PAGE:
Candice can't believe her luck when she discovers a promising property while cruising for deals on Newton Drive in East Atlanta. It's actually a house that Peter and Brian eyed a few months previous but the price was too high. Now the numbers are right and the team at Foundations takes on one of its most ambitious flips yet. Brian has big plans for this house, the biggest of which includes a brand new 2nd story addition. Peter gives Brian his blessing, and, as soon as work begins, problems arise. After tearing down the rotted framing and getting rid of the crumbling brick exterior, only the floor remains and a rainstorm threatens that. Now faced with a renovation that has become a new construction job, Brian and Peter have their hands full making everything new at Newton.
Scott buys a house with fire damage, but it's the heat of the Las Vegas summer sun that threatens to send his flip budget up in flames.
Winter is approaching and Dave doesn't want to spend it flipping an old lady house with a leaky roof so he persuades Pete to take on a quick condo flip instead. Pete's jaw hits the floor when he see the tiny space--it's only 350 square feet! But once the creative juices start to flow Pete has visions of turning the boxy studio into a sleek bachelor pad with all mod cons. The boys set the clock for one week but the tight quarters prove challenging for the big personalities on Pete and Dave's crew. While Dave is busy scheming to off-load the old lady house tempers start to fray at the condo and soon the sparks are flying. Can Pete and Dave hold the crew together long enough to get their bachelor pad on the market?
Thomas Bowdler was a physician and self-appointed editor of great literature. He published The Family Shakespeare, a family friendly version of Shakespearean works, in 1807, and gave rise to the term "Bowdlerized."
Claudette Colvin was a civil rights activist in Alabama during the 1950s. She refused to give up her seat on a bus months before Rosa Parks' more famous protest.
James Herriot was a British veterinarian and author best known for his books detailing life as a country vet. Two films and a TV series were based on his book All Creatures Great and Small.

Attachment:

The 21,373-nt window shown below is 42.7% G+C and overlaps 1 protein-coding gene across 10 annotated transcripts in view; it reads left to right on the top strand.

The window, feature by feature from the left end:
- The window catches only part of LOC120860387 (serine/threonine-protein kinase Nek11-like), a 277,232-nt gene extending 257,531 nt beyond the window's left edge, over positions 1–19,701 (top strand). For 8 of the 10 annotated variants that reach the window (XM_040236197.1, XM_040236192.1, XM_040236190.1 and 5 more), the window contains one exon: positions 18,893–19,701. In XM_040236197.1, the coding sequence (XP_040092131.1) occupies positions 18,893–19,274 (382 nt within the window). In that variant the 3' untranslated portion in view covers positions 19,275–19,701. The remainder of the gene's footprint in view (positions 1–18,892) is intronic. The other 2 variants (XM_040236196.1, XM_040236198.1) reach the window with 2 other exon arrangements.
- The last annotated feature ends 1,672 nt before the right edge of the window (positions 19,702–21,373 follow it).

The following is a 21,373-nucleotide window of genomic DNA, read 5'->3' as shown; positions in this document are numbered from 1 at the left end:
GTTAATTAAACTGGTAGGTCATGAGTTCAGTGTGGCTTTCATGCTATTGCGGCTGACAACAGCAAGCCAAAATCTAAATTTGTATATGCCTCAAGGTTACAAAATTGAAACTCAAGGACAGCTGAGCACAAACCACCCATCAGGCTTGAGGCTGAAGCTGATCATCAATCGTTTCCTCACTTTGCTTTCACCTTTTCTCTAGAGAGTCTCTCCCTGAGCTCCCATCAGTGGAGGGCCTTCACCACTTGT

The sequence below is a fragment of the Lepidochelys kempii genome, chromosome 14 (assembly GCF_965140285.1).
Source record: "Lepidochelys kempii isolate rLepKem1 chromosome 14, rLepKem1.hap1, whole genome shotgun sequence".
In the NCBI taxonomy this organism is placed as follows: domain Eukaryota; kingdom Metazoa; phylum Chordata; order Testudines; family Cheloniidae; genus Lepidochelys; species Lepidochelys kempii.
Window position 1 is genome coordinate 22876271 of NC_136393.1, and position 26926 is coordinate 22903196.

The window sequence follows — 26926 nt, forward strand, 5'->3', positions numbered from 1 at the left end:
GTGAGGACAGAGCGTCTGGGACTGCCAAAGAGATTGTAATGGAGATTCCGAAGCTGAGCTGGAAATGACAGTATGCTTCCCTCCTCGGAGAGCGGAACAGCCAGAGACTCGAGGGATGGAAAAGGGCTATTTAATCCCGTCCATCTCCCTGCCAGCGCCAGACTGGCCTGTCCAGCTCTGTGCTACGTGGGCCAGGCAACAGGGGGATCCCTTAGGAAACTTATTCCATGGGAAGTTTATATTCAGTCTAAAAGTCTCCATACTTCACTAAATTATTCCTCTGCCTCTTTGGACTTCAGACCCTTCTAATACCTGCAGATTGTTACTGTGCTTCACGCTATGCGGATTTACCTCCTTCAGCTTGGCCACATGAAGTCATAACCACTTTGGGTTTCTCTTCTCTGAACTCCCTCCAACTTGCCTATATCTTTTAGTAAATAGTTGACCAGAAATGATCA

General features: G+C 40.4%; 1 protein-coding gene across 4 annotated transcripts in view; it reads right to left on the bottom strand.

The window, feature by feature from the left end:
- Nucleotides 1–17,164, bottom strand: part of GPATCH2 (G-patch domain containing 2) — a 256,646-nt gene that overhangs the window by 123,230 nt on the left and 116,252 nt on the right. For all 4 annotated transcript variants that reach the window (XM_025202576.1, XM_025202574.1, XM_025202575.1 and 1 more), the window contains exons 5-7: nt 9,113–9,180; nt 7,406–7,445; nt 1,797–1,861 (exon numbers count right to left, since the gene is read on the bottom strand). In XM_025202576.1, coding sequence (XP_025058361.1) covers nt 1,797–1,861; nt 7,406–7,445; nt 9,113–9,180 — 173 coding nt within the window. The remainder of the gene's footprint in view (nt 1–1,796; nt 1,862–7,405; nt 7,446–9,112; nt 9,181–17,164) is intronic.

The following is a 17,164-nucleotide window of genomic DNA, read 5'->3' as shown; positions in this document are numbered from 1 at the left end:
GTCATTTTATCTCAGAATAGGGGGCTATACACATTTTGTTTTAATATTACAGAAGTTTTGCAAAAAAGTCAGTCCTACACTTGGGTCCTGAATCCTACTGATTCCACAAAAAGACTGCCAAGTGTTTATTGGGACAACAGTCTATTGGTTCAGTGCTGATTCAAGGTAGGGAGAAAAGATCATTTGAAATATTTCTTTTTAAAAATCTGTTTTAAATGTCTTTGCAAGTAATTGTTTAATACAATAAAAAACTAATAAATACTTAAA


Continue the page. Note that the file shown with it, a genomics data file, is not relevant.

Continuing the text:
African-American chemist Percy Julian was a pioneer in the chemical synthesis of medicinal drugs such as cortisone, steroids and birth control pills.
DaSusan La Flesche Picotte was the first Native American female to become a physician in the United States. A member of the Omaha Reservation, she worked there as a physician until 1894.
Rita Levi-Montalcini shared the 1986 Nobel Prize for physiology or medicine for her part in the discovery of a protein that stimulates nerve cell growth.
With his brother Louis, inventor Auguste Lumière pioneered the Cinematographe motion picture camera and made groundbreaking innovations in color photography.
Senator Rand Paul, son of Congressman Ron Paul of Texas, is best known for his support of the Tea Party movement and his controversial comments on the Civil Rights Act.
Army medic Clarence Eugene was awarded the Medal of Honor for treating wounded Vietnam soldiers amidst gunfire despite having been shot in both legs himself.
Controversial radio host Laura Schlessinger, also known as "Dr. Laura," is an expert at giving listeners—and readers—a piece of her mind when it comes to moral living and leading a successful family life.
Dr. Anna Howard Shaw was the first female minister in the Methodist Protestant Church. She spent most of her life working for the cause of women's suffrage.